Google blocks YouTube app for Windows Phone again; Microsoft claims foul play!

16 Aug, 2013

Screen Shot 2013-08-16 at 8.39.51 PMThe on-going war between giants Google and Microsoft took an ugly turn yesterday when David Howard, corporate VP & deputy general counsel, litigation and antitrust at Microsoft blasted the search giant for the company's inconsistency with its 'commitment of openness'. To give you a better idea of the situation, here is a quick update as to what triggered the outburst.

Last May, Microsoft had launched an improved version of the YouTube app on its Windows Phone platform. At the time, Google objected on a number of grounds (like it blocked Google ads on videos, allowed users to download them, and even showed videos marked private), which led Microsoft to take down the app from its store. The company also agreed to rework on the application programming interface (API) of the app with Google to solve their issues.

The company re-introduced the app early this week, at the time stating that it had addressed the concerns Google expressed- only to see it blocked once again by Google.

"You may be wondering what happened to the YouTube app for Windows Phone. This week, after we addressed each of Google's points, we re-launched the app, only to have Google technically block it. We enabled Google's advertisements, disabled video downloads and eliminated the ability for users to view reserved videos. We did this all at no cost to Google," wrote Howard in an official Microsoft blog post with the title 'The limits of Google's openness.'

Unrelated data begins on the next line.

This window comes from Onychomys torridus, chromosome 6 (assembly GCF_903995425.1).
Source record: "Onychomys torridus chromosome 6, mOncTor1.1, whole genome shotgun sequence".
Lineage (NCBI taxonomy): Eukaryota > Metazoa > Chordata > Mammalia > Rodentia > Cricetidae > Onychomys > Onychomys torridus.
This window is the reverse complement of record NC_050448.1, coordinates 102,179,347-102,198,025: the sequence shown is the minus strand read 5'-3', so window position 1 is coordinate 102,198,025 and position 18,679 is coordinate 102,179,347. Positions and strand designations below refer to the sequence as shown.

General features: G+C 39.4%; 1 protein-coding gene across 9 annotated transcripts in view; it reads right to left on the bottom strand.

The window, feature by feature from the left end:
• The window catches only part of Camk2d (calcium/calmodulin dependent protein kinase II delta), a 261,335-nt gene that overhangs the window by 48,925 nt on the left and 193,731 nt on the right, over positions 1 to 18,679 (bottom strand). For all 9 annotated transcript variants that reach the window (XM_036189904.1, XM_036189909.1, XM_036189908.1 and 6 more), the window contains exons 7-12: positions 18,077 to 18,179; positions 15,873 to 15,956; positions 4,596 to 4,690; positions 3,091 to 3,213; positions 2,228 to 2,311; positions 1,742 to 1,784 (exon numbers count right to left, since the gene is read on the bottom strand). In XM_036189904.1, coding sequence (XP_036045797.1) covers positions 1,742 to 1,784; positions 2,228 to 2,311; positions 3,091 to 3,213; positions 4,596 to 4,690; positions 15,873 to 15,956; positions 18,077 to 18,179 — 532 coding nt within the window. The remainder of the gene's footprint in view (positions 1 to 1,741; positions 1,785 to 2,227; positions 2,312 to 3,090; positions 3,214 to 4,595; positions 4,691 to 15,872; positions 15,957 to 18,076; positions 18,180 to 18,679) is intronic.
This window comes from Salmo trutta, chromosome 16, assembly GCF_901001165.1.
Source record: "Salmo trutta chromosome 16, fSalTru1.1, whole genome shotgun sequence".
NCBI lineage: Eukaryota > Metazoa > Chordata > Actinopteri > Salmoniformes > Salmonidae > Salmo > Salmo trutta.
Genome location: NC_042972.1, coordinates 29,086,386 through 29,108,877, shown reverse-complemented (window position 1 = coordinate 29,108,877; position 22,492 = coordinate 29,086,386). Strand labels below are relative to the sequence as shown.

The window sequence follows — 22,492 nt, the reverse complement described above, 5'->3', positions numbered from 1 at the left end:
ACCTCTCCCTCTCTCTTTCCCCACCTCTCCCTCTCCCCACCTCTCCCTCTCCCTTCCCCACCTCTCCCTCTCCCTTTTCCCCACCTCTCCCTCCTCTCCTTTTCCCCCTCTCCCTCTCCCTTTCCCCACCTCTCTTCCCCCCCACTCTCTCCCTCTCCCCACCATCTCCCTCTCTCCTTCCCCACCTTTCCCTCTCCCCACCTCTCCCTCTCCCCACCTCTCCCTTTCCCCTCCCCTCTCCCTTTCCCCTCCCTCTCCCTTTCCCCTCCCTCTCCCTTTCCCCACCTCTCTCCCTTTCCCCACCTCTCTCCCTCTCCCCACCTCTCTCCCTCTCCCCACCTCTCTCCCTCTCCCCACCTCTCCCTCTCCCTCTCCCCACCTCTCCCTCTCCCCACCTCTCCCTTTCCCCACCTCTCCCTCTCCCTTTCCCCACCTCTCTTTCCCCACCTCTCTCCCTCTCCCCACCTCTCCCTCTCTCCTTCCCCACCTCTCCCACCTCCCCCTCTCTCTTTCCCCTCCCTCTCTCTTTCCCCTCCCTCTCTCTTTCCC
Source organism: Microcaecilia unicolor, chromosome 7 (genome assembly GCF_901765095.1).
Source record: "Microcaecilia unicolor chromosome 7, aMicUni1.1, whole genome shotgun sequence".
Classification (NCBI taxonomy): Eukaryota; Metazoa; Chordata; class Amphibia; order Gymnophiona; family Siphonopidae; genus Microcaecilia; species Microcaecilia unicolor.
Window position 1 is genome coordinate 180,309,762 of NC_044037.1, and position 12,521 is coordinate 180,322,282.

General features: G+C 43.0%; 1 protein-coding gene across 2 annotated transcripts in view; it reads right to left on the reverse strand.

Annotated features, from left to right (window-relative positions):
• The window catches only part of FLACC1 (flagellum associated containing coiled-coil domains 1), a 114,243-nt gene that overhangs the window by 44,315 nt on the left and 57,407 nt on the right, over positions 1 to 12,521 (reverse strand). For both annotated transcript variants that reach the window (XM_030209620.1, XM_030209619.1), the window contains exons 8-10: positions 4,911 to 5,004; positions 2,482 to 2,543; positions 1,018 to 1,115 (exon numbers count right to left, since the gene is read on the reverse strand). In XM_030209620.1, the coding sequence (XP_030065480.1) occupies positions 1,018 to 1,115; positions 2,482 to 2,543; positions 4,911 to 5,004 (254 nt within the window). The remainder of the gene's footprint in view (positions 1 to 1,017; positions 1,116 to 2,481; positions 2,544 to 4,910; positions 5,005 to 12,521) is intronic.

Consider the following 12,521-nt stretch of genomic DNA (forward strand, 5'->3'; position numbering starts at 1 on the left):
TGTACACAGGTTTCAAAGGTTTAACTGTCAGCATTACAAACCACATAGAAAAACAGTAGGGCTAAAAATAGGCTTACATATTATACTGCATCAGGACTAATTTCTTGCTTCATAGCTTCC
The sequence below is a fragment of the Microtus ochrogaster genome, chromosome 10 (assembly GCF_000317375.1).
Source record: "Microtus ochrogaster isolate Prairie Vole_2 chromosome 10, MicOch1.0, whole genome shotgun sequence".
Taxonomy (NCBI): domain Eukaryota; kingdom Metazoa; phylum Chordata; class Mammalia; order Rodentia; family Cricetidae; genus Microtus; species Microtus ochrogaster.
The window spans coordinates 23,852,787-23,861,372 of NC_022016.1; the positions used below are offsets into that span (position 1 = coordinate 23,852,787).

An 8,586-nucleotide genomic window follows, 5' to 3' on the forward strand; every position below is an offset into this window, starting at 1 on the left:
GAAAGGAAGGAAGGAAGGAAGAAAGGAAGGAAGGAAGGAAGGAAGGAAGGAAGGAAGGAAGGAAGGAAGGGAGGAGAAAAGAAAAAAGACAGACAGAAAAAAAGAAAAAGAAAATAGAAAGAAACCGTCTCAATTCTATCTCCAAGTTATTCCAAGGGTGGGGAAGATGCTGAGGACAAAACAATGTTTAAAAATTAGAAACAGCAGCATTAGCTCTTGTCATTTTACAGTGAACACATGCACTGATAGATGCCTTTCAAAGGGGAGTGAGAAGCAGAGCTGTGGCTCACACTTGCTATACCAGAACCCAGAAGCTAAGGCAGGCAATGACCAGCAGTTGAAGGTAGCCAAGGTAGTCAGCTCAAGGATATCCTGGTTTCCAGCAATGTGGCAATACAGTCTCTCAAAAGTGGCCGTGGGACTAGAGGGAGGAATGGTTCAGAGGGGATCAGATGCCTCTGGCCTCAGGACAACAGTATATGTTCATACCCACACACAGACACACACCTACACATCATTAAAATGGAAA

"Google's objections to our app are not only inconsistent with Google's own commitment of openness, but also involve requirements for a Windows Phone app that it doesn't impose on its own platform or Apple's (both of which use Google as the default search engine, of course)," he further added in the post.

The blog mentions that Google asked Microsoft to transition its app to a new coding language – HTML5. An odd request since neither YouTube's iPhone or Android app are built on HTML5, nevertheless, Microsoft claims to have dedicated significant engineering resources to examine the possibility, before finally agreeing that an app based on HTML5 would be technically difficult and time consuming. Hence, it decided to publish its non-HTML5 app while committing to work with Google long-term on an app based on HTML5. Google, however, blocked customers from accessing the new app.

Google also claims that the app doesn't always serve ads based on conditions imposed by content creators. For the same, Microsoft asked Google to provide whatever information iPhone and Android get so that it can mirror the way ads are served on these platforms, but Google refused to give this information. Finally, Google also cites 'a degraded experience' as one of the reasons for blocking the app.

"We think it's clear that Google just doesn't want Windows Phone users to have the same experience as Android and Apple users, and that their objections are nothing other than excuses. The roadblocks Google has set up are impossible to overcome, and they know it. We are happy to collaborate with Google on an HTML5 app, but we shouldn't be required to do something that apparently neither iPhone nor Android has successfully figured out how to do. If Google stops blocking our app, we are happy to work with them on this, entirely at Microsoft's expense," he concluded.